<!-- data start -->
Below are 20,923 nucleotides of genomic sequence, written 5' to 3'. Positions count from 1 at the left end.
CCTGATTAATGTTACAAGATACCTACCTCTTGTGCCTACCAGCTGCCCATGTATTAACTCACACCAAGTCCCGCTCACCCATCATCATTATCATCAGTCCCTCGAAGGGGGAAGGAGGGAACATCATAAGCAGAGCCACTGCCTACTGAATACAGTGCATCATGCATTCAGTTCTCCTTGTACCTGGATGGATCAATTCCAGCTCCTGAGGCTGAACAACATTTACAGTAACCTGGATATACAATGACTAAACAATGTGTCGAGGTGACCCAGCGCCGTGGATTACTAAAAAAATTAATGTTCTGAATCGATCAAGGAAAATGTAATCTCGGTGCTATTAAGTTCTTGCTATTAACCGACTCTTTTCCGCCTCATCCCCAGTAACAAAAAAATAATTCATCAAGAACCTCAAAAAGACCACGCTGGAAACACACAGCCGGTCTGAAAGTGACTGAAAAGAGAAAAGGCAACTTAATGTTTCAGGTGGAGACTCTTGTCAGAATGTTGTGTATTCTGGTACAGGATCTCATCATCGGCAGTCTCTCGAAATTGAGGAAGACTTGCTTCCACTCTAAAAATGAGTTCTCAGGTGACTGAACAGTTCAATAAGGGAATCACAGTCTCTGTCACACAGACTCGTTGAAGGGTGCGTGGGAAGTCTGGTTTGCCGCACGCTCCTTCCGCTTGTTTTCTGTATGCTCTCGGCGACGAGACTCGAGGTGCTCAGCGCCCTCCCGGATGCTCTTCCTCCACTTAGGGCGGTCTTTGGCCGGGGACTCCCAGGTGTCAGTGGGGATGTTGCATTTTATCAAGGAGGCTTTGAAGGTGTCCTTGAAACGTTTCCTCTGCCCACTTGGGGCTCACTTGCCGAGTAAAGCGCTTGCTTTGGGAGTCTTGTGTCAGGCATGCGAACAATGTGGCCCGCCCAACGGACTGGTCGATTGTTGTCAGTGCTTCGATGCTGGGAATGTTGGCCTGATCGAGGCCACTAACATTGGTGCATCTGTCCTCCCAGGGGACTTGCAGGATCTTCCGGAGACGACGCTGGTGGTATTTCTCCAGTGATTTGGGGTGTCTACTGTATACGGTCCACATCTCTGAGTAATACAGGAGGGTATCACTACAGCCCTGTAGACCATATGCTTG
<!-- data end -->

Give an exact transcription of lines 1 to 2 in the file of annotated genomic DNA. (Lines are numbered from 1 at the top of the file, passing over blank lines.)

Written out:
Below are 20,923 nucleotides of genomic sequence, written 5' to 3'. Positions count from 1 at the left end.
CCTGATTAATGTTACAAGATACCTACCTCTTGTGCCTACCAGCTGCCCATGTATTAACTCACACCAAGTCCCGCTCACCCATCATCATTATCATCAGTCCCTCGAAGGGGGAAGGAGGGAACATCATAAGCAGAGCCACTGCCTACTGAATACAGTGCATCATGCATTCAGTTCTCCTTGTACCTGGATGGATCAATTCCAGCTCCTGAGGCTGAACAACATTTACAGTAACCTGGATATACAATGACTAAACAATGTGTCGAGGTGACCCAGCGCCGTGGATTACTAAAAAAATTAATGTTCTGAATCGATCAAGGAAAATGTAATCTCGGTGCTATTAAGTTCTTGCTATTAACCGACTCTTTTCCGCCTCATCCCCAGTAACAAAAAAATAATTCATCAAGAACCTCAAAAAGACCACGCTGGAAACACACAGCCGGTCTGAAAGTGACTGAAAAGAGAAAAGGCAACTTAATGTTTCAGGTGGAGACTCTTGTCAGAATGTTGTGTATTCTGGTACAGGATCTCATCATCGGCAGTCTCTCGAAATTGAGGAAGACTTGCTTCCACTCTAAAAATGAGTTCTCAGGTGACTGAACAGTTCAATAAGGGAATCACAGTCTCTGTCACACAGACTCGTTGAAGGGTGCGTGGGAAGTCTGGTTTGCCGCACGCTCCTTCCGCTTGTTTTCTGTATGCTCTCGGCGACGAGACTCGAGGTGCTCAGCGCCCTCCCGGATGCTCTTCCTCCACTTAGGGCGGTCTTTGGCCGGGGACTCCCAGGTGTCAGTGGGGATGTTGCATTTTATCAAGGAGGCTTTGAAGGTGTCCTTGAAACGTTTCCTCTGCCCACTTGGGGCTCACTTGCCGAGTAAAGCGCTTGCTTTGGGAGTCTTGTGTCAGGCATGCGAACAATGTGGCCCGCCCAACGGACTGGTCGATTGTTGTCAGTGCTTCGATGCTGGGAATGTTGGCCTGATCGAGGCCACTAACATTGGTGCATCTGTCCTCCCAGGGGACTTGCAGGATCTTCCGGAGACGACGCTGGTGGTATTTCTCCAGTGATTTGGGGTGTCTACTGTATACGGTCCACATCTCTGAGTAATACAGGAGGGTATCACTACAGCCCTGTAGACCATATGCTTG